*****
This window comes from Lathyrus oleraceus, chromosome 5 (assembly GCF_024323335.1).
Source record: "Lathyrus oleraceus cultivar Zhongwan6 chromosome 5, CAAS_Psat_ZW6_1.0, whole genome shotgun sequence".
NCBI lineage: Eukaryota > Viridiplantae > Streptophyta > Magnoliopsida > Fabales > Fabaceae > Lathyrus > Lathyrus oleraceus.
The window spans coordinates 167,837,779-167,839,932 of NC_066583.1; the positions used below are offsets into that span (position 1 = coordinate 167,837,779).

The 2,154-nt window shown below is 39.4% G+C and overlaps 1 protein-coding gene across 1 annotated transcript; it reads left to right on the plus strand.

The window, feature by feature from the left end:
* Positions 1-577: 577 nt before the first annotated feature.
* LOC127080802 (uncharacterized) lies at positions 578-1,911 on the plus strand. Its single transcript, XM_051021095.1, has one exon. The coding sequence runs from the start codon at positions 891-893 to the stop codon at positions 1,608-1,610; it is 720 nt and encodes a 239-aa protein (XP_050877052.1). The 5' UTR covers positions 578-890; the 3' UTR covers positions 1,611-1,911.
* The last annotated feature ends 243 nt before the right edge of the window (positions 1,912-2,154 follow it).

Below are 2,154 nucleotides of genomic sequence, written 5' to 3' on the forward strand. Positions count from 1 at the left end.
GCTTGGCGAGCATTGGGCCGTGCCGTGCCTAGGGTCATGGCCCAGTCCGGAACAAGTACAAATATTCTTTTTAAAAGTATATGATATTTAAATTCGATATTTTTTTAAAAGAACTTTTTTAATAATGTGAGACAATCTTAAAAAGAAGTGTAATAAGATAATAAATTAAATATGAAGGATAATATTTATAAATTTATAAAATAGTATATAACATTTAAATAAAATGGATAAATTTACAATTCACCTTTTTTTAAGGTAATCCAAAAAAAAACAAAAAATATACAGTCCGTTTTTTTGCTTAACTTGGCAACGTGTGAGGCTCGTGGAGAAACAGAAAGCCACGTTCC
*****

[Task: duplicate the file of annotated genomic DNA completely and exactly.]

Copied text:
This window comes from Lathyrus oleraceus, chromosome 5 (assembly GCF_024323335.1).
Source record: "Lathyrus oleraceus cultivar Zhongwan6 chromosome 5, CAAS_Psat_ZW6_1.0, whole genome shotgun sequence".
NCBI lineage: Eukaryota > Viridiplantae > Streptophyta > Magnoliopsida > Fabales > Fabaceae > Lathyrus > Lathyrus oleraceus.
The window spans coordinates 167,837,779-167,839,932 of NC_066583.1; the positions used below are offsets into that span (position 1 = coordinate 167,837,779).

The 2,154-nt window shown below is 39.4% G+C and overlaps 1 protein-coding gene across 1 annotated transcript; it reads left to right on the plus strand.

The window, feature by feature from the left end:
* Positions 1-577: 577 nt before the first annotated feature.
* LOC127080802 (uncharacterized) lies at positions 578-1,911 on the plus strand. Its single transcript, XM_051021095.1, has one exon. The coding sequence runs from the start codon at positions 891-893 to the stop codon at positions 1,608-1,610; it is 720 nt and encodes a 239-aa protein (XP_050877052.1). The 5' UTR covers positions 578-890; the 3' UTR covers positions 1,611-1,911.
* The last annotated feature ends 243 nt before the right edge of the window (positions 1,912-2,154 follow it).

Below are 2,154 nucleotides of genomic sequence, written 5' to 3' on the forward strand. Positions count from 1 at the left end.
GCTTGGCGAGCATTGGGCCGTGCCGTGCCTAGGGTCATGGCCCAGTCCGGAACAAGTACAAATATTCTTTTTAAAAGTATATGATATTTAAATTCGATATTTTTTTAAAAGAACTTTTTTAATAATGTGAGACAATCTTAAAAAGAAGTGTAATAAGATAATAAATTAAATATGAAGGATAATATTTATAAATTTATAAAATAGTATATAACATTTAAATAAAATGGATAAATTTACAATTCACCTTTTTTTAAGGTAATCCAAAAAAAAACAAAAAATATACAGTCCGTTTTTTTGCTTAACTTGGCAACGTGTGAGGCTCGTGGAGAAACAGAAAGCCACGTTCC